Oak Park study highlights shared facility advantages
Updated: December 16, 2012 6:32AM
OAK PARK — According to a village study released last week, consolidating the administrative operations of Oak Park District 97 and the Park District of Oak Park would yield the following benefits:
• Reduce cost and save tax dollars: District 97 already was poised to sink $1.5 million, and the park district was prepared to spend $2 million, on renovations for their respective facilities. Not only would the move save money, the respective properties where each are housed could be sold to raise money, and their tax exemptions could be lifted so the properties become tax revenue generators. “These buildings could be packaged in a way that could jump start economic development,” District 97 Superintendent Albert G. Roberts said.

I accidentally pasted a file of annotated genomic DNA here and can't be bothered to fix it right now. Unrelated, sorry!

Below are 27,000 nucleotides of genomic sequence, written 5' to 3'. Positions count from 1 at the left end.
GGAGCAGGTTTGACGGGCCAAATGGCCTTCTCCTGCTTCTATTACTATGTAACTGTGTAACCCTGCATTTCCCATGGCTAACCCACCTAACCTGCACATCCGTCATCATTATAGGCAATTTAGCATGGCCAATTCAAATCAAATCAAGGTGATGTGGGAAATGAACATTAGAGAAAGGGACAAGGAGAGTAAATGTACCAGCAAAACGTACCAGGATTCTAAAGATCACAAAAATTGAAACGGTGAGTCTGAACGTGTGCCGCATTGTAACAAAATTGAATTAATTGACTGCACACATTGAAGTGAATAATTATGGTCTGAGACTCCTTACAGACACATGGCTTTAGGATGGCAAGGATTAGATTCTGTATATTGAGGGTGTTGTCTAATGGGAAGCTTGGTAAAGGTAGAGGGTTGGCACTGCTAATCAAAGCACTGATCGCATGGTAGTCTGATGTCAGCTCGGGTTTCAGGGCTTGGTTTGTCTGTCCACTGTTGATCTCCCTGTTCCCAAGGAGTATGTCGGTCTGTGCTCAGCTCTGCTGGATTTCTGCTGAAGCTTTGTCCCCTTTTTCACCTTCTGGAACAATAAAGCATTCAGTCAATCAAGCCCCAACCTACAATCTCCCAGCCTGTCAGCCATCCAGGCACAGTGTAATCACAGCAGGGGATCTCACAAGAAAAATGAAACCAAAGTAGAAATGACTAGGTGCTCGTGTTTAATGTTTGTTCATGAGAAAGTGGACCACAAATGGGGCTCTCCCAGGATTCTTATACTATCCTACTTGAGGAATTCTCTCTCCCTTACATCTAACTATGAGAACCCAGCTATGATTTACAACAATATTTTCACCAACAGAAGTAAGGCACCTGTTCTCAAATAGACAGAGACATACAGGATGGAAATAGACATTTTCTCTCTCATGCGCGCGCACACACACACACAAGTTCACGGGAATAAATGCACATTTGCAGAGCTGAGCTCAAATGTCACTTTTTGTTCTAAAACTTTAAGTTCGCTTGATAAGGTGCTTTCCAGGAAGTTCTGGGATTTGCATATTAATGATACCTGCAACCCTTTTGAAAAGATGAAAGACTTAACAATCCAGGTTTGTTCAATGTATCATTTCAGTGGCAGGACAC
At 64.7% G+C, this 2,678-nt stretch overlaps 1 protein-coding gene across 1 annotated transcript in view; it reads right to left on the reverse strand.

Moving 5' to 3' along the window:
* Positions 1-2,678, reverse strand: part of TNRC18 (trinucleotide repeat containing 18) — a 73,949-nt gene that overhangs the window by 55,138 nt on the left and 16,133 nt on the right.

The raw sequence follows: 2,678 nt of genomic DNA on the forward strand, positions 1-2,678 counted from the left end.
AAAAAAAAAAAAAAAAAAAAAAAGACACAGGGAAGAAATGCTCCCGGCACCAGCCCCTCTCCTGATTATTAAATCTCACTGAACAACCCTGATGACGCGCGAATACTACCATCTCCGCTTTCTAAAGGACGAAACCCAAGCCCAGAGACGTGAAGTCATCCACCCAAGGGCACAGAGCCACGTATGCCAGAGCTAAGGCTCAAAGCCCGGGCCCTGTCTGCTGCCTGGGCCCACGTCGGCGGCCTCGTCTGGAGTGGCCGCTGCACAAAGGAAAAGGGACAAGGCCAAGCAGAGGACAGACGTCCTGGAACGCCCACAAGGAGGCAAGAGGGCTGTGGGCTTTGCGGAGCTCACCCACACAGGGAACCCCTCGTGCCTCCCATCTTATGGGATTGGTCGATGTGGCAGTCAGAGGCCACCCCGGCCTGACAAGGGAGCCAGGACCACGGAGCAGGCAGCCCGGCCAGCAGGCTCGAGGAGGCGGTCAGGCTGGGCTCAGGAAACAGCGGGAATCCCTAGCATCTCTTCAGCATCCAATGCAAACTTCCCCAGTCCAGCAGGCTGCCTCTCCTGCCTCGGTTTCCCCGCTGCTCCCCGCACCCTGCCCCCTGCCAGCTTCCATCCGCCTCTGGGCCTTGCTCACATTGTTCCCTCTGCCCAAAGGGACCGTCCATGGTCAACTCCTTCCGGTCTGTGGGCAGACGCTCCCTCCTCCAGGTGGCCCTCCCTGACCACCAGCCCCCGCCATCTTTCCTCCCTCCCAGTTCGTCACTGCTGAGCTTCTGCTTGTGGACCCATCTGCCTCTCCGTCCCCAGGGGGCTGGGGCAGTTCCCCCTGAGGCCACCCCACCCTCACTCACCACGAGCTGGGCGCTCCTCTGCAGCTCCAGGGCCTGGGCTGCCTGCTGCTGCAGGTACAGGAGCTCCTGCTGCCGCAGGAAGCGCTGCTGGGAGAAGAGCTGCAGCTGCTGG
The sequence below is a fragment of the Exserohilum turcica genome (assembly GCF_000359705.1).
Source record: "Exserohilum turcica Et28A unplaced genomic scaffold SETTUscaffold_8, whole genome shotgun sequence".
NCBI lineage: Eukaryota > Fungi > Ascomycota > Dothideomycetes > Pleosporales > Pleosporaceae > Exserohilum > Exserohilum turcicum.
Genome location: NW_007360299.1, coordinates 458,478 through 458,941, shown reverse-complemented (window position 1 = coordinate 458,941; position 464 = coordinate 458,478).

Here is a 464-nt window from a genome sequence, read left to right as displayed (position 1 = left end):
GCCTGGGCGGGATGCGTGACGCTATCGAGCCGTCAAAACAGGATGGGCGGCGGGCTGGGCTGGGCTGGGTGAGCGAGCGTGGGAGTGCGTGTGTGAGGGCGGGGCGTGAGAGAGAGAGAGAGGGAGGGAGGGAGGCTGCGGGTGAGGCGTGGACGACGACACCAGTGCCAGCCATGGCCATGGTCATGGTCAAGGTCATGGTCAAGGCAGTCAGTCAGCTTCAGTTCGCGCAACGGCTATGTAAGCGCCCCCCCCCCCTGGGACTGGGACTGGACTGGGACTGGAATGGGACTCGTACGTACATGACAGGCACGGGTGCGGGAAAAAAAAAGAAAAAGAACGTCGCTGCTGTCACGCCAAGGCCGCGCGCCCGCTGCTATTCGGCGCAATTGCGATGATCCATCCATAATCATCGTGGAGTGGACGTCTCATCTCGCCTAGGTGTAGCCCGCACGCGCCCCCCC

• Resident convenience: Each government entity would be located on one campus rather than spread out across the village, providing one-stop shopping for taxpayers. “It becomes a nexus. People know where to come to get a problem solved,” Park Commissioner Christine Graves said.
• Collaboration of government bodies: District 97 and park district officials said they routinely collaborate on a variety of programs and services. Being closer, they said, would allow a more consistent flow of ideas. “The relationship building roles of government is one of the things we tend to dismiss,” District 97 Board President Peter Barber said.
• Share space and resources: District 97 officials say they have more space than they need.
• Improve traffic flow and reduce congestion: Graves said traffic on Madison Street has steadily dropped to about half of what it was in 1998.
• Environmentally responsible: A new combined facility would reduce the combined footprints of District 97 and the park district by 11,064 square feet, a net reduction of 209 square feet per employee. Graves said a new structure would provide better sustainability and take advantage of energy efficiency and green technologies.